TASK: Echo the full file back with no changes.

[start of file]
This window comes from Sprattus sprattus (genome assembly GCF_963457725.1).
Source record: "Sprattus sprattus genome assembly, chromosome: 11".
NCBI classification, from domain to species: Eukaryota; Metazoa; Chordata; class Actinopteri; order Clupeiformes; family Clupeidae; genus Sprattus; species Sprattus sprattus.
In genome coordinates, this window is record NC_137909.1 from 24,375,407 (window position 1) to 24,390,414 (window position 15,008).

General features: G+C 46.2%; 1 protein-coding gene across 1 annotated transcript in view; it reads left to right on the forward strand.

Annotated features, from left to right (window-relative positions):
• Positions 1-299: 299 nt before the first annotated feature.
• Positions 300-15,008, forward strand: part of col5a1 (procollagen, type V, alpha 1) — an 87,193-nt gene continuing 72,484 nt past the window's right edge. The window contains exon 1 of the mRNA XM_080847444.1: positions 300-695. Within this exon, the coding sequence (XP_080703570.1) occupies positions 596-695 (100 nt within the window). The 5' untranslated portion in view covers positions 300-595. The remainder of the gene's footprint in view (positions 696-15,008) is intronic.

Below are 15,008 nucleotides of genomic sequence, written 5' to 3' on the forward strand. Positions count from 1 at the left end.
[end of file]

This window comes from Sprattus sprattus (genome assembly GCF_963457725.1).
Source record: "Sprattus sprattus genome assembly, chromosome: 11".
NCBI classification, from domain to species: Eukaryota; Metazoa; Chordata; class Actinopteri; order Clupeiformes; family Clupeidae; genus Sprattus; species Sprattus sprattus.
In genome coordinates, this window is record NC_137909.1 from 24,375,407 (window position 1) to 24,390,414 (window position 15,008).

General features: G+C 46.2%; 1 protein-coding gene across 1 annotated transcript in view; it reads left to right on the forward strand.

Annotated features, from left to right (window-relative positions):
• Positions 1-299: 299 nt before the first annotated feature.
• Positions 300-15,008, forward strand: part of col5a1 (procollagen, type V, alpha 1) — an 87,193-nt gene continuing 72,484 nt past the window's right edge. The window contains exon 1 of the mRNA XM_080847444.1: positions 300-695. Within this exon, the coding sequence (XP_080703570.1) occupies positions 596-695 (100 nt within the window). The 5' untranslated portion in view covers positions 300-595. The remainder of the gene's footprint in view (positions 696-15,008) is intronic.

Below are 15,008 nucleotides of genomic sequence, written 5' to 3' on the forward strand. Positions count from 1 at the left end.